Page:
My wife, Raina, and I have recently got hooked on a tv show called ALONE.

Here is the concept: 10 people are dropped off throughout the artic; season eight is on Chilko Lake in British Columbia, Canada. They have a chance to win half a million-dollar prize, and their only goal is to survive longer than their competitors. They must survive the rough terrain and harsh weather conditions, fight hunger, and forage for berries and edible plants, all while in the most concentrated area of grizzly bears.

The cast are experts in outdoor living—most of them make their living taking people on excursions or teaching primitive skills in some way. They know what they are doing. They have trained, prepared, studied, and put on extra pounds for this show. It’s like the Great Outdoor Olympics.

What is so surprising to me every season is that it isn’t the weather that gets to most of them, it isn’t the lack of food (although sometimes it is), and it isn’t the fact they are no longer at the top of the food chain.

What gets to them is the fact that they are actually alone.

Now, the idea of being out there is scary if you are anything like me, a tall, extroverted musician with zero primitive skills. The thought of building a shelter, having to hunt for my food or starve, or even going toe to toe with a grizzly would ensure that I would tap out within the first fifteen minutes.

But being alone petrifies people.

It is a fear that drives us to have constant noise, constant busyness, and constant swiping on a silly little screen to avoid at all costs being with our thoughts.

We plan our weeks in a way that tries to minimize our aloneness – filling our schedules to the brim, ensuring we always have lunch plans, and always having people over because “we are not made to do life alone.” And while that statement may be true, I have found myself challenged by the practice of quieting my soul, simplifying my life, and spending time in silence and solitude.

Christians have done this practice for years. It’s a practice we can see Jesus do throughout his ministry, and if the Savior of the world needed silence and solitude, how much more do we need to create space to do the same?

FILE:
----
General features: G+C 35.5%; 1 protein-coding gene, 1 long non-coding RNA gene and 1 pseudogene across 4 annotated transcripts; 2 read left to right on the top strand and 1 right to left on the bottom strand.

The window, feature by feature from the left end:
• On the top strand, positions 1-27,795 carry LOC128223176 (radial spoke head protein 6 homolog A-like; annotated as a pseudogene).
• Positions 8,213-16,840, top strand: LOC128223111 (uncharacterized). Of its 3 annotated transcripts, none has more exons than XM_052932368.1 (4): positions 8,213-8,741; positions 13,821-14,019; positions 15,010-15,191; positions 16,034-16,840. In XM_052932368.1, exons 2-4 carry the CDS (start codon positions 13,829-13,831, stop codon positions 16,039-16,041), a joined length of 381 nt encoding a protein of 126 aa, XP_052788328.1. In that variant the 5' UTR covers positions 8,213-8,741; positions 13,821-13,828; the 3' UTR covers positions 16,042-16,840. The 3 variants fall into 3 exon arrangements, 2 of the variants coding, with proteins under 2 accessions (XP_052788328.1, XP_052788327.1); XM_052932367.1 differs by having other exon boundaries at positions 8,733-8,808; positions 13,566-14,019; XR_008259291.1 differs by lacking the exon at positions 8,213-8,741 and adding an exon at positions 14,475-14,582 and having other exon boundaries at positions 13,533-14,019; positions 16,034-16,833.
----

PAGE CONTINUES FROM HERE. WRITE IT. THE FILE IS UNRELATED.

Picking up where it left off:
My favorite time Jesus withdraws is in Mark chapter 1.

Jesus spends a day teaching, healing, and casting out demons (real hard work), and he wakes up early the following day, while it is still dark, to go off to a solitary place to pray. I would have woken up late, had a mid-morning cup of coffee with the fam, and checked my favorite news app for anything I may have missed.

But Jesus does the opposite. Why? To slow down, refocus, and be refreshed by His Father.

There is power seen in the consistency of withdrawing to a quiet, solitary place not just to recharge but recenter and refocus.
Now, I want to be clear, being in isolation isn’t the same as silence and solitude.

Solitude = Engagement
Isolation = Escape

Richard Foster wrote one of my favorite books on spiritual disciplines (GOOD NEWS: it’s available in our pathways center). He writes, “Solitude is more a state of mind and heart than it is a place.” It is a positioning we intentionally make when we create space to be alone that gives us a moment to slow down and “allows our souls to catch up with our bodies” (John Mark Comer). As I have begun to do this, I have found myself less hurried and able to be present with family, friends, and co-workers.

Through this practice, the Holy Spirit has nourished my soul. I am beginning to see and respond to where God is working in my life and the lives of the people around me.

Maybe you cannot find the time, though I hardly believe that is the case. Still, you can always take advantage of the small silence and solitude you get throughout your day. It could be your commute to work, taking the first few sips of morning coffee, having an extra moment before bed, or turning your phone off for a few hours and seeing how God uses it.

On ALONE, each contestant that lasts a significant amount of time has some perspective shift or change. They value family more, become more grateful, or realize the good things in their lives. Now imagine how much more transformation could take place with the Holy Spirit at work within us through the practice of silence and solitude. So find some time to try it.

You may find enjoyment in the silencing of your soul.

And the good news is there are no grizzly bears in Southwest Missouri.

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